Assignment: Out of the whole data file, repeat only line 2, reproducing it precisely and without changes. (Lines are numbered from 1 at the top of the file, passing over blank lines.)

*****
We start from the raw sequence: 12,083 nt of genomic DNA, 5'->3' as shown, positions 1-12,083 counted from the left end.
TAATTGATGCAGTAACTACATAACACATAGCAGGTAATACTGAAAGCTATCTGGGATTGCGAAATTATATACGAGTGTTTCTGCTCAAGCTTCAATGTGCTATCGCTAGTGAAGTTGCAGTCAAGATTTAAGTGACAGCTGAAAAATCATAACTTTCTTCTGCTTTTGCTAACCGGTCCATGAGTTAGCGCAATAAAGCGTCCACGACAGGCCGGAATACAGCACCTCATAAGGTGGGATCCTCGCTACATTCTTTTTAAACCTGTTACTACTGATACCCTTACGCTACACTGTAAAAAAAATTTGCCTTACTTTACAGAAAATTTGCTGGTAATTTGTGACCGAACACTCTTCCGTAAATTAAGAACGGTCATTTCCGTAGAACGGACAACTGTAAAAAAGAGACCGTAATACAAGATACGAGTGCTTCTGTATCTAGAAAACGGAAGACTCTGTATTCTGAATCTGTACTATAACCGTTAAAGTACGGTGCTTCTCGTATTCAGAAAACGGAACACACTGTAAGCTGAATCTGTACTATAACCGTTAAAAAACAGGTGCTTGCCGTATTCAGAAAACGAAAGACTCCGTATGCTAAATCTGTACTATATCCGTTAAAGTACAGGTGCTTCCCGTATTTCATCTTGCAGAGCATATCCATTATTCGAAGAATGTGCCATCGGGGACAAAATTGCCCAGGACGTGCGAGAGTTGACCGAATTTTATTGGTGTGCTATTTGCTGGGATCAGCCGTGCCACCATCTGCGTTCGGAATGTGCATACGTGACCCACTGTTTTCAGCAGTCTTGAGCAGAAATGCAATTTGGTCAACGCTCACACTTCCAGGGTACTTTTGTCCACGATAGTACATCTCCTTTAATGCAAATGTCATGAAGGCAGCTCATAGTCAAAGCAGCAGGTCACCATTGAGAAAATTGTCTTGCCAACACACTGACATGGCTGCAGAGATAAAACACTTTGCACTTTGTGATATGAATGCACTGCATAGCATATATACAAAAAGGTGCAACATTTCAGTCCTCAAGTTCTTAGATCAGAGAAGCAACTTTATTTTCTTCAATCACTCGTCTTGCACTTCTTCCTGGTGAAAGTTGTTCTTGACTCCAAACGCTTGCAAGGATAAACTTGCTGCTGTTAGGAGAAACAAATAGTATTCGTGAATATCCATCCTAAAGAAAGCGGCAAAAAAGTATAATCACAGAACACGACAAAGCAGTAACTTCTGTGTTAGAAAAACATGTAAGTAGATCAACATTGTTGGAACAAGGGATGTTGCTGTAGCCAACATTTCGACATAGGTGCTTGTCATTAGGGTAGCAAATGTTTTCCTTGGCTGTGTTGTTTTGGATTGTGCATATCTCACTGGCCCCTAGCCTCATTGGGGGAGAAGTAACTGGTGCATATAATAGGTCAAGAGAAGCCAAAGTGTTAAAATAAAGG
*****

TAATTGATGCAGTAACTACATAACACATAGCAGGTAATACTGAAAGCTATCTGGGATTGCGAAATTATATACGAGTGTTTCTGCTCAAGCTTCAATGTGCTATCGCTAGTGAAGTTGCAGTCAAGATTTAAGTGACAGCTGAAAAATCATAACTTTCTTCTGCTTTTGCTAACCGGTCCATGAGTTAGCGCAATAAAGCGTCCACGACAGGCCGGAATACAGCACCTCATAAGGTGGGATCCTCGCTACATTCTTTTTAAACCTGTTACTACTGATACCCTTACGCTACACTGTAAAAAAAATTTGCCTTACTTTACAGAAAATTTGCTGGTAATTTGTGACCGAACACTCTTCCGTAAATTAAGAACGGTCATTTCCGTAGAACGGACAACTGTAAAAAAGAGACCGTAATACAAGATACGAGTGCTTCTGTATCTAGAAAACGGAAGACTCTGTATTCTGAATCTGTACTATAACCGTTAAAGTACGGTGCTTCTCGTATTCAGAAAACGGAACACACTGTAAGCTGAATCTGTACTATAACCGTTAAAAAACAGGTGCTTGCCGTATTCAGAAAACGAAAGACTCCGTATGCTAAATCTGTACTATATCCGTTAAAGTACAGGTGCTTCCCGTATTTCATCTTGCAGAGCATATCCATTATTCGAAGAATGTGCCATCGGGGACAAAATTGCCCAGGACGTGCGAGAGTTGACCGAATTTTATTGGTGTGCTATTTGCTGGGATCAGCCGTGCCACCATCTGCGTTCGGAATGTGCATACGTGACCCACTGTTTTCAGCAGTCTTGAGCAGAAATGCAATTTGGTCAACGCTCACACTTCCAGGGTACTTTTGTCCACGATAGTACATCTCCTTTAATGCAAATGTCATGAAGGCAGCTCATAGTCAAAGCAGCAGGTCACCATTGAGAAAATTGTCTTGCCAACACACTGACATGGCTGCAGAGATAAAACACTTTGCACTTTGTGATATGAATGCACTGCATAGCATATATACAAAAAGGTGCAACATTTCAGTCCTCAAGTTCTTAGATCAGAGAAGCAACTTTATTTTCTTCAATCACTCGTCTTGCACTTCTTCCTGGTGAAAGTTGTTCTTGACTCCAAACGCTTGCAAGGATAAACTTGCTGCTGTTAGGAGAAACAAATAGTATTCGTGAATATCCATCCTAAAGAAAGCGGCAAAAAAGTATAATCACAGAACACGACAAAGCAGTAACTTCTGTGTTAGAAAAACATGTAAGTAGATCAACATTGTTGGAACAAGGGATGTTGCTGTAGCCAACATTTCGACATAGGTGCTTGTCATTAGGGTAGCAAATGTTTTCCTTGGCTGTGTTGTTTTGGATTGTGCATATCTCACTGGCCCCTAGCCTCATTGGGGGAGAAGTAACTGGTGCATATAATAGGTCAAGAGAAGCCAAAGTGTTAAAATAAAGG